Welcome back, everyone! It’s been a while!
I’ve spent the last week or so making the new website look nice and presentable for you guys, and exploring many of the new features that come with paid web hosting and the full WordPress functionality. It’s been a pretty exciting experience, and I’m learning a lot more than I anticipated. Such is the pleasure of trying new things!
The site itself is still something of a work in progress, so you may notice changes over time as I continue doing more construction. On the plus side, there shouldn’t be any major changes any time soon.
Meanwhile, I’ve also been brainstorming for a short e-book on the core philosophy of the Actioneers! I hope that structuring the information into a book will add a lot of value to the material by making it easier to digest. I’ll also be adding practical tips and next steps for becoming more productive. I’m excited to share it with you all as soon as it’s ready!
Finally, though, it’s time to get back to the fun stuff!
The Cause of Self Doubt and Anxiety
Humans have the amazing ability to predict the future. Granted, our predictions aren’t always right, but the ability of foresight is relatively rare among animals. Nevertheless, our cognitive and predictive abilities are good enough that, over time, we’ve managed to build societies and develop technologies that no other animals have even come close to approaching.
We also have the relatively rare ability to view ourselves as others might see us. You are aware of your own existence as an individual, just as I am aware of mine. This basic self awareness is the source of the greatest joys and sorrows of the human experience.
Combined, these two capacities form the framework for all of our greatest successes, both as individuals and as a species. In fact, a lot of what we talk about around here has a lot to do with getting these two abilities in sync. To be ridiculously successful, we write down our goals and missions, analyze the most important activities for meeting those goals, and make a plan to do those activities regularly. Each of these steps involve both foresight and self-awareness.
But what happens when our self-awareness and our predictive abilities align themselves in such a way that, rather than enabling us for success, they stop us before we even begin?
Self doubt and anxiety are the results of poorly aligned predictive and creative abilities. They come from a line of thinking where we imagine ourselves struggling, failing, and unable to find success in what we do. They hold us back from the great things we are capable of doing and from taking the good things that we deserve.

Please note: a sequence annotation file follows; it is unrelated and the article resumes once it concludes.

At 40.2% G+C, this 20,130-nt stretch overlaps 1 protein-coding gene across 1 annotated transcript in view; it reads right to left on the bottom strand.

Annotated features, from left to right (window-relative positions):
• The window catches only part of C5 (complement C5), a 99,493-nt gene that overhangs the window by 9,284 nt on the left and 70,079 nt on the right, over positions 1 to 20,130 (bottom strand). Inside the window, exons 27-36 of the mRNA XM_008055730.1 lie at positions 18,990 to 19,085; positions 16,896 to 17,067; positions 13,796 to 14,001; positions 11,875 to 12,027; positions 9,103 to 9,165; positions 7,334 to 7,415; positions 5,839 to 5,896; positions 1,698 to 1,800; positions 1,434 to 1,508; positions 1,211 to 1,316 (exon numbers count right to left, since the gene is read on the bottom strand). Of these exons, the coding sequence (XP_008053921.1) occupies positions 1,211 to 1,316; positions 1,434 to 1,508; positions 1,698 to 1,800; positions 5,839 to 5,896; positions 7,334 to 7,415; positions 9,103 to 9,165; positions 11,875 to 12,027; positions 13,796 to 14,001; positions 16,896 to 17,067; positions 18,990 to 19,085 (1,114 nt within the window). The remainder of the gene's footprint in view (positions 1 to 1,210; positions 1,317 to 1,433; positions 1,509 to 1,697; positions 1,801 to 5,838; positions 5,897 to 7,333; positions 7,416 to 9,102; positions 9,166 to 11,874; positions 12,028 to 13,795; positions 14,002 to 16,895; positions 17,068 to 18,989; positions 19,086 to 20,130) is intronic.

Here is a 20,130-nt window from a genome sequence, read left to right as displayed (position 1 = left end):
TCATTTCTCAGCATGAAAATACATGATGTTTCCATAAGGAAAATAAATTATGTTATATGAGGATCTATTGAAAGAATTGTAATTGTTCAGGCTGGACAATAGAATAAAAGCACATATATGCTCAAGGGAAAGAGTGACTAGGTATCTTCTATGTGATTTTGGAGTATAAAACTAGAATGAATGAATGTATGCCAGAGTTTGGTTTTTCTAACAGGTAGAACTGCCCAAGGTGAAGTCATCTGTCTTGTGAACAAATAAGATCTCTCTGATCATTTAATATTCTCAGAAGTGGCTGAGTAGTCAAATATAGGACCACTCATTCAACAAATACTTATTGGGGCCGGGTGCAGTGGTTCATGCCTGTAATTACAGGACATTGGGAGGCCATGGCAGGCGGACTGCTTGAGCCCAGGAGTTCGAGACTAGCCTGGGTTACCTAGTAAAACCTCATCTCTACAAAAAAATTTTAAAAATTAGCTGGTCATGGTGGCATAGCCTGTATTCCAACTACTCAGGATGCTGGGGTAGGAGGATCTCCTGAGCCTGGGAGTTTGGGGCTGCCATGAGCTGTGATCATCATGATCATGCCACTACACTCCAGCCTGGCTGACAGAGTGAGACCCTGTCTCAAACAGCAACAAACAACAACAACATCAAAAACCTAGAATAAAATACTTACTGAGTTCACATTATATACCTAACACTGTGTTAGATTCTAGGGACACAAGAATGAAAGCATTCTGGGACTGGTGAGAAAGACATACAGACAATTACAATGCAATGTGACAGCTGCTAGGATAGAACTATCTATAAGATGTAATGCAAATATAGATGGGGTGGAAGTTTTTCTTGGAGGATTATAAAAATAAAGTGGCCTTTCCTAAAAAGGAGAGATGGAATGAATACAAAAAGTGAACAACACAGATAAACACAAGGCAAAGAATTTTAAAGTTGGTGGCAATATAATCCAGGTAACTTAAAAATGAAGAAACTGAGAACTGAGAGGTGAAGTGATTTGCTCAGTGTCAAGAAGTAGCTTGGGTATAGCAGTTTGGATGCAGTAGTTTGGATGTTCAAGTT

This happens in mundane ways all the time. For example, we’ve all skipped parties when we didn’t know many of the people on the invite list. Why do we do that? Do we assume that we won’t like the new people, or is it because we’re afraid of being unliked by them? (I personally don’t know anyone that really dislikes meeting new people, but hey, maybe they exist.)
Of course, the big ways that self doubt and anxiety manifest themselves are less common but much more profound. Imagine never taking the next step with the man or woman of your dreams because you convinced yourself it wouldn’t go well. Imagine being too fearful to start a business that could improve the world and make you very wealthy because you felt doomed to fail. Imagine never putting pen to paper because you thought you’d be laughed at.
Self doubt traps us into believing that we’re not good enough to earn or deserve success, and anxiety is the natural consequence of that belief. Both can be so damning that we become paralyzed by a lack of confidence.
In fact, pretty much everyone suffers from self doubt to some degree, including the most famous and accomplished among us. Here are four famous people on the subject of self doubt:
“I don’t believe anyone ever suspects how completely unsure I am of my work and myself and what tortures of self-doubting the doubt of others has always given me.”
– Tennessee Williams
“I feel self doubt whether I’m doing something hard or easy.”
– Sigourney Weaver
“Our doubts are traitors and make us lose the good we oft might win by fearing to attempt.”
“Self doubt is real. Everyone has it. ”
– Venus Williams
One of the differences between wildly successful people and others is the ability to overcome self doubt when it arises. As the relative rarity of very successful people attests, this is no simple task. The challenge is in creating the right mindset. We’ll focus on cultivating the skills to suppress self doubt as often as possible and to minimize our anxieties when self doubt inevitably rears its ugly head.
How to overcome self doubt
Self doubt is the result of a negative inner voice. I chose to write this article because I have been struggling with self doubt recently. As a writer, a scientist, and a husband, I’ve been doubting my ability to meet the challenges that lay ahead. This post is my way of reclaiming control from my negative inner voice and helping you do the same.
One of the key ways to reduce anxiety is by quieting our inner voices and replacing them with positive ones. Another is finding ways to organize our minds and environments so that we’re not bothered by these thoughts as often. Here are tips for doing both.